There are a lot of reasons – ours isn’t a job famous for encouraging a sense of security at the best of times – but this sort of thing is one of them.
A middle-school teacher in Maryland has been placed on administrative leave and “taken in for an emergency medical evaluation” based – if the news reports coming out of the town are to be believed – on the fact that he wrote and published a science-fiction book involving a school shooting some 900 years in the future.
Is it a good book? I don’t know; based on the fact that it appears to be either self-published or published by an exceedingly small press, my guess is probably not. But dammit, if we’re going to protect art from oppression and restraint, we shouldn’t get to throw in an “only if it’s really good art/the kind of art we approve of/not just mere entertainment” clause. Just because the Muse does not love all of her lovers equally does not mean that all of her lovers should not be equal under the law.
Is the guy in fact crazy and/or a danger to himself and others? Again, I don’t know . . . and the people whom I suspect are in the best position to know, to wit the students he interacted with on a daily basis, aren’t in a position to say anything. Not that anyone would listen to them if they did, unless what they said supported the official line.
(Students know that this is how the world works. To quote Rudyard Kipling’s Stalky, “You’ve been here six years and you expect things to be fair? My hat, Beetle, you are a blooming idiot!”)
And the fact that the Sheriff of Dorchester County is going around saying things like, “He is currently at a location known to law enforcement and does not currently have the ability to travel anywhere,” without specifying what sort of location it is, and why the writer in question is unable to travel, is – especially if you’re a writer yourself – downright unnerving.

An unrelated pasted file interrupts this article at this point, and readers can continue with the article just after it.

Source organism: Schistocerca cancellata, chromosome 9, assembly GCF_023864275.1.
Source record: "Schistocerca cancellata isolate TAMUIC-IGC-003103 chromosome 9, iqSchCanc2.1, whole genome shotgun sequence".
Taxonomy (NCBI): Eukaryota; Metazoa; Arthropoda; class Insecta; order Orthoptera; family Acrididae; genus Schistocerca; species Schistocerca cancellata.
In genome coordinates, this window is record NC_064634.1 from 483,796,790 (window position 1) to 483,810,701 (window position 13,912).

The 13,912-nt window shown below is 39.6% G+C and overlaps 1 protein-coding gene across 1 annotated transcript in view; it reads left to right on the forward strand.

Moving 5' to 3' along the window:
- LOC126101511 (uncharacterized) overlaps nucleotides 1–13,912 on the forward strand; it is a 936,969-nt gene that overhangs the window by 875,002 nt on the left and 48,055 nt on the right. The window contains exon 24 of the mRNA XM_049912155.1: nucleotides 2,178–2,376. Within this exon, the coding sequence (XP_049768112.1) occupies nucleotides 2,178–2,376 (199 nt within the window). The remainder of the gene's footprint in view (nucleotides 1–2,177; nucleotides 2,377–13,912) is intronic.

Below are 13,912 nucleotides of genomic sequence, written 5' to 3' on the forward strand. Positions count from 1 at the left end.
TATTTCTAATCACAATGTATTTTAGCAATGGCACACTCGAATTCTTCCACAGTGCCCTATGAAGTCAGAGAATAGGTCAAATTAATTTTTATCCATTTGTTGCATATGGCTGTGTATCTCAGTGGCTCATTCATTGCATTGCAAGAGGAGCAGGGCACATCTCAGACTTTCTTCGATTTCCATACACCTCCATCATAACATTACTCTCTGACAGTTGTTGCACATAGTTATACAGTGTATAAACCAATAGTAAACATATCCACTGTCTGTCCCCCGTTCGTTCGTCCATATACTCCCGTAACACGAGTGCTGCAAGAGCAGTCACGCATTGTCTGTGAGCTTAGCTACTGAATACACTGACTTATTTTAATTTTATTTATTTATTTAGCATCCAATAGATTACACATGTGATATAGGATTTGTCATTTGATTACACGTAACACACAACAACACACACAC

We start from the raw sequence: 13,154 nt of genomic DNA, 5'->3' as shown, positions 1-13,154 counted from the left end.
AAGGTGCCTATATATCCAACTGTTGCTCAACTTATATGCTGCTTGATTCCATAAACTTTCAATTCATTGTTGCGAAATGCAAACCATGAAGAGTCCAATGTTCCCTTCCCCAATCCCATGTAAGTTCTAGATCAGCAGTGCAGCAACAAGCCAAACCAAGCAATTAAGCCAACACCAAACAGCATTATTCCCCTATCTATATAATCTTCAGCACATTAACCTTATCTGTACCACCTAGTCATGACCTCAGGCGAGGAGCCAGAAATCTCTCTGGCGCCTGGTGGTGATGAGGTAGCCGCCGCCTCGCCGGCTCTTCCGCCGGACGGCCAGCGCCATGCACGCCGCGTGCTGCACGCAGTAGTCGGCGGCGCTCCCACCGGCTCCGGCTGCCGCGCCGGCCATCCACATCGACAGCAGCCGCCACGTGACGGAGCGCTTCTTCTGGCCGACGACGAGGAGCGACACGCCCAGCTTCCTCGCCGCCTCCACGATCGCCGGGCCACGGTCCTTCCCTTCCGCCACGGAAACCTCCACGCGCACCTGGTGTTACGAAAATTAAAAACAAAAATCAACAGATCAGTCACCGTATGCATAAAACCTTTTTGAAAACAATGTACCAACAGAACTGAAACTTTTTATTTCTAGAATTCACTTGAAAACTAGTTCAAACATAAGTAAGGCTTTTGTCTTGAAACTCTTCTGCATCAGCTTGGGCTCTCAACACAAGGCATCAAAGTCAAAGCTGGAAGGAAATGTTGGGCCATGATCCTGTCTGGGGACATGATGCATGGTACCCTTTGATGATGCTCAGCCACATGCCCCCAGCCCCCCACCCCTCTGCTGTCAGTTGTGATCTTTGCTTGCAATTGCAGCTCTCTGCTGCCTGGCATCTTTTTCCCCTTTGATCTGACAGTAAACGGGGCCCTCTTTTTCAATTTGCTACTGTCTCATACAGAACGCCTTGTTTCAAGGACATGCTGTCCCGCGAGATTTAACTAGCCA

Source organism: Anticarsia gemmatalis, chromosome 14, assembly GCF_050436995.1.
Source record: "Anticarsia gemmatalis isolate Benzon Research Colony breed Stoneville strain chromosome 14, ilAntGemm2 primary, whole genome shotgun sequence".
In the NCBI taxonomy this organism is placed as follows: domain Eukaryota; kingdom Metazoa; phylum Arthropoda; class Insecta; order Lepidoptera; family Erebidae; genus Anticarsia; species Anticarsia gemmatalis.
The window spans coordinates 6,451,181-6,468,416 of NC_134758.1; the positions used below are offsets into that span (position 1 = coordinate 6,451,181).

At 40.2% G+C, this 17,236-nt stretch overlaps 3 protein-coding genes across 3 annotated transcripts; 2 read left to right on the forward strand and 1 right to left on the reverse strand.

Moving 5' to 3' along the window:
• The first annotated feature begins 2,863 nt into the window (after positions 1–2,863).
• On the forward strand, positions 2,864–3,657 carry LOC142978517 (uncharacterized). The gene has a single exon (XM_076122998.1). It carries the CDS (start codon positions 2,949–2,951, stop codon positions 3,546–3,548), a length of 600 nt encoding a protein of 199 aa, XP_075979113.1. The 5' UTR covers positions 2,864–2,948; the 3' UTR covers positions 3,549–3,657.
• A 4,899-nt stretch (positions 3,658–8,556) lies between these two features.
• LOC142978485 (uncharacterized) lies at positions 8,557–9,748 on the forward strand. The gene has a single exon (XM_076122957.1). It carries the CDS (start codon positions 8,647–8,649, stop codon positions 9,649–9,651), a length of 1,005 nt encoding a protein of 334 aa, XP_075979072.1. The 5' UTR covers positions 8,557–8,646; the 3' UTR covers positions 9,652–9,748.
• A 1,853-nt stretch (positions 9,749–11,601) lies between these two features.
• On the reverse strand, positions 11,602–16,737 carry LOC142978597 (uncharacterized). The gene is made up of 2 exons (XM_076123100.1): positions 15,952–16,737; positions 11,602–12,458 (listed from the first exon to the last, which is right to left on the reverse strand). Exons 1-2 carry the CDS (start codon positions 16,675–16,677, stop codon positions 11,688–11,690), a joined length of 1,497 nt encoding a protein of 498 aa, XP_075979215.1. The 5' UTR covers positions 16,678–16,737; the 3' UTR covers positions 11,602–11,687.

Because it means that if you’re a writer, and at any point get entangled for some reason with the law, or with politics, or with the ever-hungry 24/7 news machine, then anything you have written can and will be held against you. Even if you made the whole thing up. Maybe even especially if you made the whole thing up. People who can do things like that with their brains aren’t normal, after all, and probably shouldn’t be trusted.
Nobody ever promised us that this job would be easy.
They never promised us that it would be safe, either.
5 thoughts on “Why Grown-Up Writers are Still Paranoid”
This is across the bay from where I live, and makes me more than a little concerned.
No kidding. There’s a reason why most teachers who write, write under pseudonyms, and keep it all on the down low.
It’s also why, despite the financial disadvantages, I’m glad I’m a freelancer. I can all too easily imagine myself getting crosswise with office politics, and having bad things ensue.
Reblogged this on Madhouse Manor.
What’s the matter with kids these days? Back in ’68 (when I was in middle school) the students in his class would be on strike.
These days, if that happened the police would probably send in the SWAT team.